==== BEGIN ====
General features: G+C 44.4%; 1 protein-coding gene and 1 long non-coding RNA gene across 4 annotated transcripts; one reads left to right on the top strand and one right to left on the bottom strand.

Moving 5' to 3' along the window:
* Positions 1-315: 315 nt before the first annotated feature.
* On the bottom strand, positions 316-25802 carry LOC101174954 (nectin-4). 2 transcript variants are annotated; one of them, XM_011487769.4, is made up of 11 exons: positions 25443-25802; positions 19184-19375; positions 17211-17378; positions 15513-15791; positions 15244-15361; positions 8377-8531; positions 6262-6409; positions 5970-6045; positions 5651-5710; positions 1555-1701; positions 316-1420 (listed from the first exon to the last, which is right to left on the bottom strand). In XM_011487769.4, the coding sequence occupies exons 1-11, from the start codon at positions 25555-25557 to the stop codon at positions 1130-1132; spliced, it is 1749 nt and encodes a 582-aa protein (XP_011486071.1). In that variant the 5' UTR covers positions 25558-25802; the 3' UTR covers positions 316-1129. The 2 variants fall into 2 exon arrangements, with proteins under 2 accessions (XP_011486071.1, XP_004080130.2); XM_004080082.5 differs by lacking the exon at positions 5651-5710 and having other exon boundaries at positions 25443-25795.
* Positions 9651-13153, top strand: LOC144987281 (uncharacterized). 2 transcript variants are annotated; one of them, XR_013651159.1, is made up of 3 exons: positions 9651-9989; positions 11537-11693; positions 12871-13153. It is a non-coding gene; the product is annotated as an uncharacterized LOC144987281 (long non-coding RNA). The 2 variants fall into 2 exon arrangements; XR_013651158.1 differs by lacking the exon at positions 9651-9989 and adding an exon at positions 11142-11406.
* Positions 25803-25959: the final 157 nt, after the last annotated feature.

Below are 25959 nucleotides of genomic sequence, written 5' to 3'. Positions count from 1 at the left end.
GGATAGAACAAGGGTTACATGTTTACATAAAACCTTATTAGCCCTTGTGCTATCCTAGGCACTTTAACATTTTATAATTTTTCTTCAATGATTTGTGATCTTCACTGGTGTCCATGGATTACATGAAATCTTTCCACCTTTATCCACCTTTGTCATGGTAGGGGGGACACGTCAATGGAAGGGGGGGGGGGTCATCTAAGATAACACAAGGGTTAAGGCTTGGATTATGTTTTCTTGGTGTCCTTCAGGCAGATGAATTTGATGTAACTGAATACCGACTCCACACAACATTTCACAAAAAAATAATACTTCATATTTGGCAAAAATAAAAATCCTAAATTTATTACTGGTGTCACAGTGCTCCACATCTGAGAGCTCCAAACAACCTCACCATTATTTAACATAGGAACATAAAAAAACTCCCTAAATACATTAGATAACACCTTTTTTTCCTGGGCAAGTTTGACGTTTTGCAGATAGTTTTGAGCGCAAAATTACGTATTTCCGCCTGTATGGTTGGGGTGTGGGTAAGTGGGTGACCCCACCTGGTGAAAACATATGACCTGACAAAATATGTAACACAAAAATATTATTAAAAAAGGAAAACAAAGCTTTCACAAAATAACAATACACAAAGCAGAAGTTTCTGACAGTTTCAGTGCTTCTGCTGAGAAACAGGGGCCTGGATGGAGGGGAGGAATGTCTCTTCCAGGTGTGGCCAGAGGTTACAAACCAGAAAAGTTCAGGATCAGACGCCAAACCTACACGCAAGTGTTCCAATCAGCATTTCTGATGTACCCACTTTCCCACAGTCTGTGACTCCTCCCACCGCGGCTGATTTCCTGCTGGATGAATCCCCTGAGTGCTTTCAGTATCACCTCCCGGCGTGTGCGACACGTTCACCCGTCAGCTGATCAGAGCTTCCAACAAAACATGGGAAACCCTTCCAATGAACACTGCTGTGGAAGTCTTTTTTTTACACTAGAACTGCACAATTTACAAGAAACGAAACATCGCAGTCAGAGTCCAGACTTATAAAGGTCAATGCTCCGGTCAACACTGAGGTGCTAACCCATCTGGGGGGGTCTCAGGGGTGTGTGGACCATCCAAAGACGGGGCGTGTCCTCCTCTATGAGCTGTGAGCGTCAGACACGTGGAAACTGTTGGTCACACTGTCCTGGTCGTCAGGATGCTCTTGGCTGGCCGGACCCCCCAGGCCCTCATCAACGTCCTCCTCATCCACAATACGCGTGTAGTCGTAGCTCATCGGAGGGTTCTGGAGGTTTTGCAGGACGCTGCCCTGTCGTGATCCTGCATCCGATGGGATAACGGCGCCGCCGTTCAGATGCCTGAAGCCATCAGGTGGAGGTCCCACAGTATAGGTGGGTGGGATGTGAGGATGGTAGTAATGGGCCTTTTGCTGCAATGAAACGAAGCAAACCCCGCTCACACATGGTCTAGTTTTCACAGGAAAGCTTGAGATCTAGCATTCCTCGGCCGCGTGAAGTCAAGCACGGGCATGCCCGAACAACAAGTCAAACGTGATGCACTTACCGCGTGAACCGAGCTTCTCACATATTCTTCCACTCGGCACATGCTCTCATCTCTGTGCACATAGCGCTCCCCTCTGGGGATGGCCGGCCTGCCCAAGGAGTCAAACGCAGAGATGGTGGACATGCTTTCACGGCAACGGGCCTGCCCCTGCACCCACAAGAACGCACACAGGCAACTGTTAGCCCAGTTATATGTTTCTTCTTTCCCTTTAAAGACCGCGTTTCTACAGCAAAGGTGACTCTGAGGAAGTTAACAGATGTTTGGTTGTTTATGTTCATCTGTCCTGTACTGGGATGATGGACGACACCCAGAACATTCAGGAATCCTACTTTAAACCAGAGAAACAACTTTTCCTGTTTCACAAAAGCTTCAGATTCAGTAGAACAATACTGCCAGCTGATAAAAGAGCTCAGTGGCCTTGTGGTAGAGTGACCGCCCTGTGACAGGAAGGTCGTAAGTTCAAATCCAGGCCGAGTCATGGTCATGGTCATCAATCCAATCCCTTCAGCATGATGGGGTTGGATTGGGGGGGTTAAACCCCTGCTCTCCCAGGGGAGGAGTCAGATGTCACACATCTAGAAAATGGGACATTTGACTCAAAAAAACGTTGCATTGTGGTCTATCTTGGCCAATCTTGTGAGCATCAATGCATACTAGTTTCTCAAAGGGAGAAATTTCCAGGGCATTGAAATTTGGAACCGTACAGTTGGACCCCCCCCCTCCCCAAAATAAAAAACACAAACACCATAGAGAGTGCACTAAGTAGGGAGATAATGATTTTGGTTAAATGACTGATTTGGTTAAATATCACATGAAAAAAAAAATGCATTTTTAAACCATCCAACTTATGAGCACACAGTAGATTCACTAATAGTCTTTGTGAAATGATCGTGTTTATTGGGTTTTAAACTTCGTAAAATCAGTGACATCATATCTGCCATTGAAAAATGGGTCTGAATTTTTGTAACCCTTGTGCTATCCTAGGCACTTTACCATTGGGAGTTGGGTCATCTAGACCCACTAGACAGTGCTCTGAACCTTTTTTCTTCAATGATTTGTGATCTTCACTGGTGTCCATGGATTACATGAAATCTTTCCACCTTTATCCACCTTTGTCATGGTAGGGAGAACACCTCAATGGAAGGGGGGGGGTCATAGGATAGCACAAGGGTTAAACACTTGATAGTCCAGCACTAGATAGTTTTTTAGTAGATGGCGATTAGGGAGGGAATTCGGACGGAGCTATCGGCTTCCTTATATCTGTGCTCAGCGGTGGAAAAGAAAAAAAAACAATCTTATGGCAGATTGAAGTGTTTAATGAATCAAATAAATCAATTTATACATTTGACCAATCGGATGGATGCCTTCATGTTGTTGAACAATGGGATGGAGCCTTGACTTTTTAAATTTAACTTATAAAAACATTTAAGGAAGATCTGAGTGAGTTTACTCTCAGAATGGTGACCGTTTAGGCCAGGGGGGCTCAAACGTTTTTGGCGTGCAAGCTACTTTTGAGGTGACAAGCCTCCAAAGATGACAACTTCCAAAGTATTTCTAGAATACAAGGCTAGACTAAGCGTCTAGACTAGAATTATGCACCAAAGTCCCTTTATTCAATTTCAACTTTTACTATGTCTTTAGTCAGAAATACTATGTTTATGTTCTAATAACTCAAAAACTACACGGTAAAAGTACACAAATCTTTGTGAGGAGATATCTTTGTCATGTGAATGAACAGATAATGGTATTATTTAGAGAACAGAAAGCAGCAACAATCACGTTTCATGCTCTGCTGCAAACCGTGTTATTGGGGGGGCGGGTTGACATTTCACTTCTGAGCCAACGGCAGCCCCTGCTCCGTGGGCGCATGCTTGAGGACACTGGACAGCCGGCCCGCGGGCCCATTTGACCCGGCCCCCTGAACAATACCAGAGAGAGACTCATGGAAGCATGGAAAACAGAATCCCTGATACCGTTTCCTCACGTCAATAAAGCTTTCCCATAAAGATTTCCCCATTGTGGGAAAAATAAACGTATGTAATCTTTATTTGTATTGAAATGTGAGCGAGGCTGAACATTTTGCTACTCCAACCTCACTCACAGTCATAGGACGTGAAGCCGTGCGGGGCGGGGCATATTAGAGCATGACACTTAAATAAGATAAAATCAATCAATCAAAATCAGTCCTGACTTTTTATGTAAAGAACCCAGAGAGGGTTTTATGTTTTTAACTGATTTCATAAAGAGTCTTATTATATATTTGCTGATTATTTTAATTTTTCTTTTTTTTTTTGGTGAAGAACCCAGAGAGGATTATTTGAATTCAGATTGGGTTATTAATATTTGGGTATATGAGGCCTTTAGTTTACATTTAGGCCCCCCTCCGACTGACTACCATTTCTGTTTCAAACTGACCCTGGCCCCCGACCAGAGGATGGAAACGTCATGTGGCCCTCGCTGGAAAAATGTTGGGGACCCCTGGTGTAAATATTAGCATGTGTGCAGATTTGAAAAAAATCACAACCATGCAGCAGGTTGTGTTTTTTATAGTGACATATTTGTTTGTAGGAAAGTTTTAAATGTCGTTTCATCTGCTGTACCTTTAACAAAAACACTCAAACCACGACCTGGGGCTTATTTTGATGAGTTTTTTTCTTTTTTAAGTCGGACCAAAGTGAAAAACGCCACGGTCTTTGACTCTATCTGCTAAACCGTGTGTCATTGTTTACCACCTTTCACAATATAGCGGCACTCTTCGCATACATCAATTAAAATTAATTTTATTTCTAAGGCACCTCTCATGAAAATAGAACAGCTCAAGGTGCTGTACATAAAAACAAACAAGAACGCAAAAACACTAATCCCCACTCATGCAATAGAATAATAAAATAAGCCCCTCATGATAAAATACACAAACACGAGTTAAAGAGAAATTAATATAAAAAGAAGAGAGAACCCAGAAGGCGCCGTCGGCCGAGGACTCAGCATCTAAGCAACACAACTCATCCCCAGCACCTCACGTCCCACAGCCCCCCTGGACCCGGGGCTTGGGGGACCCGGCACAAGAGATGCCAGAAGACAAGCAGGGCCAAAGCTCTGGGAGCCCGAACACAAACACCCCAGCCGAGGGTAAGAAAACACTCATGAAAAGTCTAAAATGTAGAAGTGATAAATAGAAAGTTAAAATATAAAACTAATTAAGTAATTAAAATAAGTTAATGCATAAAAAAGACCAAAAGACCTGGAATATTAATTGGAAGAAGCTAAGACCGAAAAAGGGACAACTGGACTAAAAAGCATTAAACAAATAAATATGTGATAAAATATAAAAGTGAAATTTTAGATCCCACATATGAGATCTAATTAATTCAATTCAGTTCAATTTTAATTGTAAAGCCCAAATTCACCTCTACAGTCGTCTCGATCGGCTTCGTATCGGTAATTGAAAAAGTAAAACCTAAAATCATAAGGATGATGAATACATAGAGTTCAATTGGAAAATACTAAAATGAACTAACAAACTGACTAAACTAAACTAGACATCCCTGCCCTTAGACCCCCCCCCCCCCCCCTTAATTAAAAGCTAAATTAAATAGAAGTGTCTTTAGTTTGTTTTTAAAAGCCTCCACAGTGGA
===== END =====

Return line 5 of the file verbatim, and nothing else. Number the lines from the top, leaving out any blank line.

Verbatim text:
* Positions 9651-13153, top strand: LOC144987281 (uncharacterized). 2 transcript variants are annotated; one of them, XR_013651159.1, is made up of 3 exons: positions 9651-9989; positions 11537-11693; positions 12871-13153. It is a non-coding gene; the product is annotated as an uncharacterized LOC144987281 (long non-coding RNA). The 2 variants fall into 2 exon arrangements; XR_013651158.1 differs by lacking the exon at positions 9651-9989 and adding an exon at positions 11142-11406.